University of South Florida

America’s Best Is Yet To Come

Dear Faculty, Staff, Residents and Students:

Twenty years ago, I was finishing a meeting in my office at Bellevue Hospital in lower Manhattan when a nurse told me that “a small plane had hit one of the World Trade Towers.”  I went to a nearby patient family lounge where the staff were intently watching a TV showing smoke coming from the first Tower. It was clear to me from the extensive damage visible that this was not caused by a small plane, this as I watched a second jet hit the adjacent Tower. So began a horrific day that would take the lives of two of my patients’ husbands, a friend and America’s sense of invulnerability.

The horrifying images of September 11 have now been deeply seared into our collective memory. And although Americans under 20 cannot remember a time when our nation was not at war, most of us will never forget how we felt that day in 2001.  We each seem to have our own stories of when we learned our nation was attacked and how the proceeding events left a lasting impact on ourselves, our families, our friends, and our nation. I am still haunted by the pictures of hundreds of missing people taped to the gate outside of Bellevue. We will also not forget how for a brief time, our country came together in an incredible display of unity, grief, patriotism, and strength to honor those who lost their lives and to demonstrate our resolve to the entire world.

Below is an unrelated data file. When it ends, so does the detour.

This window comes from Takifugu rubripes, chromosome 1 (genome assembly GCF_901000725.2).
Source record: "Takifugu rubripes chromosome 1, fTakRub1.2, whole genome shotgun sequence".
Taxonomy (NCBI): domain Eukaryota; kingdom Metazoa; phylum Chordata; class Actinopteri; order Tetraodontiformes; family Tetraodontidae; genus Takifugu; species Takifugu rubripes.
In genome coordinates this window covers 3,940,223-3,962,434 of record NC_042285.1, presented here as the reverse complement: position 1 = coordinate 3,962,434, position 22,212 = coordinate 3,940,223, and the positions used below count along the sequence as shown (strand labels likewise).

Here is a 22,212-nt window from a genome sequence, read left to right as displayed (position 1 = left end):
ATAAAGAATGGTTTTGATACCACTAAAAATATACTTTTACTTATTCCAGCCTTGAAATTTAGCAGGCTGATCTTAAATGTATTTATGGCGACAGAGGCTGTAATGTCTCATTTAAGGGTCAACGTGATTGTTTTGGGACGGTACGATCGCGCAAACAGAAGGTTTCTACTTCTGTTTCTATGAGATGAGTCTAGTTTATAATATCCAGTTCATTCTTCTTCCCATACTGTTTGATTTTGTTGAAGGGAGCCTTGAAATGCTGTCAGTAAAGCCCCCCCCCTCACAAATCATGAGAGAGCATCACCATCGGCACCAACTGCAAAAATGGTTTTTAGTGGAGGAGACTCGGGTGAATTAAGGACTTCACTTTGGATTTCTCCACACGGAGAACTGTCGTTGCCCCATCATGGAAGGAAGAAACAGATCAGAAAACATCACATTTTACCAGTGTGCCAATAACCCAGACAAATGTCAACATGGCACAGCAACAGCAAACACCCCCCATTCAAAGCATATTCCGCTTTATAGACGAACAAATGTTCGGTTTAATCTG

September 11, 2001, was followed by long and costly wars, and perhaps all of us had moments when we pondered if and when America’s incredible investment of treasure, blood and tears would end.  Twenty years is a long time to wonder if your nation is doing the right thing, and it may be many decades more before we can fully comprehend how America has changed, and whether for the better or worse or both.  But until then, there are a few things in which we can take comfort: we can remember a clear blue-sky day in September when our nation rediscovered heroes, sacrifice, and the price of freedom. We can take comfort in the notion that we have since helped thousands of people escape oppressive regimes and gain access to freedom, education, and opportunity. We can note with pride that by rebuilding the World Trade Center, repairing the Pentagon, and fortifying our points of vulnerability, we have shown the world that terrorism never really achieves anything beyond the misery it creates in the moment.

But we have also learned a great many difficult lessons that must never be forgotten. We have learned that even great powers like America can be humbled, and that our nation’s military must never be what defines us but must always be at the ready to protect the ideals that distinguish us.  And perhaps most importantly, we’ve learned that democracy and liberty are very fragile gifts that must be vigilantly guarded and permanently nurtured.  It takes more than slogans and weapons to build an enduring democracy, but it takes no more than these to destroy one if people lack civility toward each other, mistrust their institutions, and fail to develop a common higher moral purpose.

While the chaotic retreat from Afghanistan and discord at home over implementation of basic public health measures have caused a few of us to despair, I remain optimistic about our future. America has always had to struggle to attain the heights of its promise.  But in the decisive hours, when the world has need for great feats and great heroes, we can be justifiably proud that our nation has always come together and risen to the ready. Twenty years after 9/11, I believe this still rings true and that the best of America is yet to come.




Charles J. Lockwood, MD, MHCM
Senior Vice President, USF Health
Dean, Morsani College of Medicine

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